Defense Secretary Donald H. Rumsfeld said yesterday that he does not think Iraq will be a “long war” like the global fight against Islamic terrorists.
The day after President Bush referred in his State of the Union speech to a lengthy war against terror, Mr. Rumsfeld was asked by reporters at the Pentagon, “Is Iraq going to be a long war?” Mr. Rumsfeld answered, “No, I don’t believe it is.”
But he declined to give a timeline or predict what the U.S. troop level will be at the end of the year.
Army Gen. George Casey, the top commander in Iraq, has said the force should drop from a base of 138,000 to 130,000 troops by March. Military officials say further cuts will depend on political trends and how much territory and counterinsurgency missions are turned over to the Iraqi security forces.
Mr. Rumsfeld said that on Jan. 26, the United States turned two huge areas south of Baghdad over to Iraqi control. “We’re training up these folks and passing over responsibility every day,” he said. “The Iraqi security forces are growing.”
Defense sources in recent months have said that the number of U.S. troops could be reduced to 100,000 by the end of 2006.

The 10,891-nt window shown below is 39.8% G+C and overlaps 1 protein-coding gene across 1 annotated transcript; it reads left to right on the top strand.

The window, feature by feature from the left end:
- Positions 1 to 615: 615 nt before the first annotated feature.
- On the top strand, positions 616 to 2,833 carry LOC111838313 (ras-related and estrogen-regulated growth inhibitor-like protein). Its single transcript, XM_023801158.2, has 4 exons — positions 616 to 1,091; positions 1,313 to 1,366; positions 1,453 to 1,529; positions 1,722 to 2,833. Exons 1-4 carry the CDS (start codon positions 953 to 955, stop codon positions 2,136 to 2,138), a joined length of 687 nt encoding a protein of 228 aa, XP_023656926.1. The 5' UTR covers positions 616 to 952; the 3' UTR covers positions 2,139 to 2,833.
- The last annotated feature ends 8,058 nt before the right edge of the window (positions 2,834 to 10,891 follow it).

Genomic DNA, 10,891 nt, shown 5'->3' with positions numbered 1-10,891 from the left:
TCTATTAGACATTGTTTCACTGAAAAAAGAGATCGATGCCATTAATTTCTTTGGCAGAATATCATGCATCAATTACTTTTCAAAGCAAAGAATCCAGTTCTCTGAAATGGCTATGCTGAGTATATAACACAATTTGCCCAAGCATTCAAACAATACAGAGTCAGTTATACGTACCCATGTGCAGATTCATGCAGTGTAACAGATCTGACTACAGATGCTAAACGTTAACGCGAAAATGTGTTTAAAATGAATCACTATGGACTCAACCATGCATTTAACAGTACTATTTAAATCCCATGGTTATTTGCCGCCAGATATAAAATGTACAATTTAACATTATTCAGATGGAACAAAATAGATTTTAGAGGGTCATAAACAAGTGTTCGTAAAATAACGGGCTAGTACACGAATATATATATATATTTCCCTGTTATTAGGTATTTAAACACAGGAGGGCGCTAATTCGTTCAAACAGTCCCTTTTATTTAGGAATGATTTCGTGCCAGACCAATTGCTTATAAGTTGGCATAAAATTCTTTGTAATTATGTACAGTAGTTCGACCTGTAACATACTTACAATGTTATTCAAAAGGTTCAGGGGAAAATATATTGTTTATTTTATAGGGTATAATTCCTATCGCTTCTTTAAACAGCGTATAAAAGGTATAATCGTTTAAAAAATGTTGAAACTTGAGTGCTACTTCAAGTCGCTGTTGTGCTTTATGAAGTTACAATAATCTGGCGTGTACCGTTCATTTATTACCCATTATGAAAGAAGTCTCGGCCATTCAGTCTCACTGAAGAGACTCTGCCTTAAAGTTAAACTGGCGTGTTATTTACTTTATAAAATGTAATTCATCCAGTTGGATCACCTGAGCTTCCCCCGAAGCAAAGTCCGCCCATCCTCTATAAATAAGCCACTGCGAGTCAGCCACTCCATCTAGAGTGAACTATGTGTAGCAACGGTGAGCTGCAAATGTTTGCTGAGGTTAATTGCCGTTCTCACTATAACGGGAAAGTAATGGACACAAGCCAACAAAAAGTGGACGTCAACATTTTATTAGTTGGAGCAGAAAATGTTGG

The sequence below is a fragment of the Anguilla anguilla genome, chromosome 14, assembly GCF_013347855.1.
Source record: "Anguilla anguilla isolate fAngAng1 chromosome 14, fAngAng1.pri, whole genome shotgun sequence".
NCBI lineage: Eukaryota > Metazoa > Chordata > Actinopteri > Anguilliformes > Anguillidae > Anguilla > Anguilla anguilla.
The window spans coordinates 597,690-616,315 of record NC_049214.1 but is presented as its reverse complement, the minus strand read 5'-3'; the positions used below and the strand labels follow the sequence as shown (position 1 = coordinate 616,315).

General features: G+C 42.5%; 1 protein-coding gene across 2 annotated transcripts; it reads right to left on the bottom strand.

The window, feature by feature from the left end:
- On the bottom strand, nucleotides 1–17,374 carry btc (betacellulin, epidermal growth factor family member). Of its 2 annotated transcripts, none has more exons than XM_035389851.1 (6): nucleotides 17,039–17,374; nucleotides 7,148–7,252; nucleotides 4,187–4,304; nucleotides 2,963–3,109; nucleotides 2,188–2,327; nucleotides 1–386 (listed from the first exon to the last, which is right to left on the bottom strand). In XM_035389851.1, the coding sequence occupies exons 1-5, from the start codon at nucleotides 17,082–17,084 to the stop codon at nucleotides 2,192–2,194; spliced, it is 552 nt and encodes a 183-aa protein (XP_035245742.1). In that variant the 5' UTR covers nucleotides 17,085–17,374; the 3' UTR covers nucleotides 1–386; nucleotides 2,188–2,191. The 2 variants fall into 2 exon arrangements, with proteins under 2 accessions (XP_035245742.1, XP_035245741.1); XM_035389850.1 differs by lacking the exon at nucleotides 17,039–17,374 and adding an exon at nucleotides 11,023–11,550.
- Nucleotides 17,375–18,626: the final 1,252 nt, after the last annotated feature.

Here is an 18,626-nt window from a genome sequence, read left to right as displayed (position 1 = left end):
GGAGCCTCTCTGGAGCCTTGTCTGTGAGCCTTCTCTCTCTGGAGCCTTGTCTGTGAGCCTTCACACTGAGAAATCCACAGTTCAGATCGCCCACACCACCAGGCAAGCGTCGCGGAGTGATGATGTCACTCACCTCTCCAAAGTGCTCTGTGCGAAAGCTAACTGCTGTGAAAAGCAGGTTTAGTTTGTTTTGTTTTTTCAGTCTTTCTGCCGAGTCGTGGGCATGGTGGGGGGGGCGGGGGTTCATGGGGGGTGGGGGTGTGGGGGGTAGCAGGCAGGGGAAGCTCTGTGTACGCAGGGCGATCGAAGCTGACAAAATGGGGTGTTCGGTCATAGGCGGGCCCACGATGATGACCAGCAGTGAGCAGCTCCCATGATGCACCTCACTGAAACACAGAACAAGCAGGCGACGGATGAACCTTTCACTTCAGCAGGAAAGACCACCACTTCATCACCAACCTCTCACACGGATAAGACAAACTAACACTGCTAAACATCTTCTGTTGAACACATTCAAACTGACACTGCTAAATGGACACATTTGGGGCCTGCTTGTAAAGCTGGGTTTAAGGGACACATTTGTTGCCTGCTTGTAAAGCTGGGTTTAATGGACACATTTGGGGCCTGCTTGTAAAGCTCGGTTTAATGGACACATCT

“The rate at which we’re able to do that will be exactly the rate at which we’re able to do it, which will be condition-based, and it will be based on, as the president said last night, recommendations from the field,” Mr. Rumsfeld said. “And anyone who tries to predict it is foolish.”
The secretary shied away from assessing as good or bad a recent decrease in the number of insurgent bombings. He said that the number fell after elections in January and October, and that the trend continued after the Dec. 15 assembly elections.
“What one would want to see is to have that lower level sustained over a period of time,” he said. “I think why predict? We’ll just wait and see what happens. … I don’t attribute it to anything except maybe a rhythm. Maybe the terrorists were hoping to achieve a great deal more than they did.”
Mr. Rumsfeld also confirmed that a soon-to-be-released strategy will include increased efforts by the military to counter the spread of nuclear, chemical and biological weapons.
“The risk of very powerful, lethal weapons moving into the hands of rogue states and/or terrorist networks is real, and certainly, the capabilities that the special operations force bring in this area are relevant,” he said.